He looked up at the running lights of Fifth Fleet. It had only been a month since his most recent promotion and he couldn’t resist a thrill of delight at seeing so many ships under his command, although he knew he was far from the only young officer promoted into occupying a dead man’s shoes. The war with the rogue Admiral, Justinian, had been good for eliminating much of the deadweight in high-ranking positions, if nothing else. And yet, seeing so much responsibility resting on his shoulders worried him. He’d barely been a Captain long enough to grow accustomed to his ship before he’d been promoted to the flag deck.

“You’re thinking again,” Elf teased him. “It’s a terrible habit right now.”

“I know,” Roman said, gravely. “But I need to try to plan for everything.”

Elf tapped his shoulder. “You should know that isn’t possible,” she said, sternly. “All you can do is be prepared to adapt to change at a moment’s notice.”

Roman let out a sigh. “Yes,” he said. “But will there be any change here?”

“Probably not,” Elf said. “But we have been surprised before.”

“Yeah,” Roman drawled. “Better to be careful.”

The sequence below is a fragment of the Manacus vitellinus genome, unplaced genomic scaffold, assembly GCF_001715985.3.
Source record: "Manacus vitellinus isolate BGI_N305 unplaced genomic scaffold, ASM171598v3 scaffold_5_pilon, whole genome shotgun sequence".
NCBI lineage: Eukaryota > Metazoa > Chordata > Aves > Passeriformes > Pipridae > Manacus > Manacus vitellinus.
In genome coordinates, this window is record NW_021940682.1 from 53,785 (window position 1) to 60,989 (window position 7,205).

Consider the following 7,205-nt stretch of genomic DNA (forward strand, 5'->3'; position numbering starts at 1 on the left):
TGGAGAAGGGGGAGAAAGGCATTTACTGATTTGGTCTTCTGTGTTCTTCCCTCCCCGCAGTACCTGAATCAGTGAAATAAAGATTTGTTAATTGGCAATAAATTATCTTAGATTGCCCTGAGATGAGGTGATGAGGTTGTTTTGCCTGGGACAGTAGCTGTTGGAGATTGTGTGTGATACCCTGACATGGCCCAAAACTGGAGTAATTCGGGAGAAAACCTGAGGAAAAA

He shrugged. Hobson’s Choice had been a thorn in the side of the Federation for years, ever since the world had been claimed by an eccentric who had thrown open the doors to anyone who wanted to operate outside the Federation’s gaze. Now, it served as a clearing house for pirates, smugglers, slavers, rebels and all the others who were more than a little unwelcome on Federation worlds. A vast amount of bribes, paid out to senior officers and sector governors, had ensured that the world remained undisturbed by the Federation Navy. But now everything had changed. Hobson’s Choice was about to get a very unwelcome surprise.

His wristcom buzzed. “Admiral,” Flag Captain Scott Palter said, “the 143rd has just reported in. They’re ready to move.”

“Good,” Roman said. “Inform the fleet to begin cloaking procedures. I’m on my way.”

“Good luck,” Elf said. She leaned forward and kissed him on the cheek, then headed to the hatch. “Leave some of them for us, will you?”

Roman watched her go, then looked back at the fleet. There was another reason for bringing the entire formation to Hobson’s Choice, even if it was a staggering level of overkill. Fifth Fleet had been put together in a hurry, from starships that had seen service in the recent war to new-build starships just out of the yards, with crews that had barely graduated from the academy. The mission would, he hoped, iron out any problems long before they ran into anything larger than a pirate ship or two. Even if the warlords were gone, there were plenty of other threats out there.